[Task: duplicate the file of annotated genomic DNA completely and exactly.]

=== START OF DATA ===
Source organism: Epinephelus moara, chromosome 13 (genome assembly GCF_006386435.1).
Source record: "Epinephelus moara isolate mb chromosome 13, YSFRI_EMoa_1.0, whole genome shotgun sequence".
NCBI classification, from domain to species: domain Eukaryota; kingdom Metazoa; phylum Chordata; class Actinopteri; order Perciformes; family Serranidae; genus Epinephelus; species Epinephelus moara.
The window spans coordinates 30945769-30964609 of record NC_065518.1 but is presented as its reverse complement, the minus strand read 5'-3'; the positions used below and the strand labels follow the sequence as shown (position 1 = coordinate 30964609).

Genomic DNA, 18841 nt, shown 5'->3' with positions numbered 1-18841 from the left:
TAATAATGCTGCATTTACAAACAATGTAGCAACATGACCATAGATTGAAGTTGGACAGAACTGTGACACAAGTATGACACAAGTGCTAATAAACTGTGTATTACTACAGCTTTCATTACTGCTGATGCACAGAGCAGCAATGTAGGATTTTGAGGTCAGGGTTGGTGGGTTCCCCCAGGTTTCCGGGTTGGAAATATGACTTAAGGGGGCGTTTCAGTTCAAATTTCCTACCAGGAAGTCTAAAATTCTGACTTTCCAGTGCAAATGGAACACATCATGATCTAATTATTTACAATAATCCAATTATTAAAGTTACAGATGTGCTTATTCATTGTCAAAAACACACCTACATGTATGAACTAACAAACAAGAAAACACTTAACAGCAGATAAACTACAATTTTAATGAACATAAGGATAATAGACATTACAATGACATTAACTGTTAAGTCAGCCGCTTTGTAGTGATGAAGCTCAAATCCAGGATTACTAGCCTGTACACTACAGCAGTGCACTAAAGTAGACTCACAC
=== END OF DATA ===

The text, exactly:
Source organism: Epinephelus moara, chromosome 13 (genome assembly GCF_006386435.1).
Source record: "Epinephelus moara isolate mb chromosome 13, YSFRI_EMoa_1.0, whole genome shotgun sequence".
NCBI classification, from domain to species: domain Eukaryota; kingdom Metazoa; phylum Chordata; class Actinopteri; order Perciformes; family Serranidae; genus Epinephelus; species Epinephelus moara.
The window spans coordinates 30945769-30964609 of record NC_065518.1 but is presented as its reverse complement, the minus strand read 5'-3'; the positions used below and the strand labels follow the sequence as shown (position 1 = coordinate 30964609).

Genomic DNA, 18841 nt, shown 5'->3' with positions numbered 1-18841 from the left:
TAATAATGCTGCATTTACAAACAATGTAGCAACATGACCATAGATTGAAGTTGGACAGAACTGTGACACAAGTATGACACAAGTGCTAATAAACTGTGTATTACTACAGCTTTCATTACTGCTGATGCACAGAGCAGCAATGTAGGATTTTGAGGTCAGGGTTGGTGGGTTCCCCCAGGTTTCCGGGTTGGAAATATGACTTAAGGGGGCGTTTCAGTTCAAATTTCCTACCAGGAAGTCTAAAATTCTGACTTTCCAGTGCAAATGGAACACATCATGATCTAATTATTTACAATAATCCAATTATTAAAGTTACAGATGTGCTTATTCATTGTCAAAAACACACCTACATGTATGAACTAACAAACAAGAAAACACTTAACAGCAGATAAACTACAATTTTAATGAACATAAGGATAATAGACATTACAATGACATTAACTGTTAAGTCAGCCGCTTTGTAGTGATGAAGCTCAAATCCAGGATTACTAGCCTGTACACTACAGCAGTGCACTAAAGTAGACTCACAC